Back to School and Staying Safe in Venezuela

After a week of hard work  my assistant and I made my classroom look like this

After a week of hard work, my assistant and I made our classroom look like this

Yesterday was the first day back with the students… or most of them.  This is the first year that I’ve had seven students absent on the first day! I’m supposed to have 19 students this year and only 12 showed up. This meant that the first day went very quiet and smooth.

I can’t wait all of my other third graders!

Over the past week my classroom went from this:

Actually I took this last summer, but this summer the only difference was that the shelves were on the other side of the room.

Actually I took this last summer, but this summer the only difference was that the shelves were on the other side of the room.

To this:

11856536_10102121756205466_3290939559346816136_o and this:11875142_10102121755945986_2337777829955234595_o

In other Venezuelan news, I heard that two people I know were in an armed robbery this weekend just down the street from my apartment! Yikes! It brought up memories of the time I was in an attempted armed robbery less than a year ago on the other side of town. Yippe, the one over the weekend was literally two blocks from my apartment…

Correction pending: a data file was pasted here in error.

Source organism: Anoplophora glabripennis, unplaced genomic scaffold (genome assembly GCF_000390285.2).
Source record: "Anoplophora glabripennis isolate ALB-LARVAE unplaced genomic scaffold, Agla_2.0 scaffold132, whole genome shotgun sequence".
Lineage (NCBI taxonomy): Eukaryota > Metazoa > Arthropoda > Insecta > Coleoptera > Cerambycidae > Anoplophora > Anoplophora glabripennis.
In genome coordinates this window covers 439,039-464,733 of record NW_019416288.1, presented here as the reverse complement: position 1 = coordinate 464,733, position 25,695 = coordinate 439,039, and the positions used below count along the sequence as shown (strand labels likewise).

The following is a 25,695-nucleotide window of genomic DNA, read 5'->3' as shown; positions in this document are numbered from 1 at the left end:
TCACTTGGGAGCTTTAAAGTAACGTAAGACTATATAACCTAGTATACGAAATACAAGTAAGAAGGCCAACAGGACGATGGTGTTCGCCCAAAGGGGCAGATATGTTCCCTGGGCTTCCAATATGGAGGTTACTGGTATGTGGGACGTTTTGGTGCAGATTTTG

So just a little refresher about what to do in case of an armed robbery in Venezuela… since things are expected to get heated in the next few months:

  1. Cooperate- give them the phone, money, jewelry, etc
  2. Stay Calm- people with guns tend to be nervous and you don’t want to make them more nervous.
  3. Don’t make eye contact- sometimes this makes bad guys think you can identify them so they get even more nervous.
  4. Distance is key- Try to stay as far away from them as possible so you are a more difficult target.

At least this is what I’ve been told in various security briefings.

Here are a couple links to read up on it more (I feel that if I am better prepared then I might freak out less than I did last time):

How to survive an armed robbery

Stay Calm During a Robbery

Here is a handy video for those visual learners out there:

Stay safe people!

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6 responses to “Back to School and Staying Safe in Venezuela

    • Thanks for the compliment about my classroom. Now I just need to find room for one more student!

      When I was teaching in Ciudad Ojeda I only had 12 students for two years (the whole school was only 100 students from prek-12). It really was fantastic!

      Maybe one day I will have a class that small again, but it seems unlikely.

      Like

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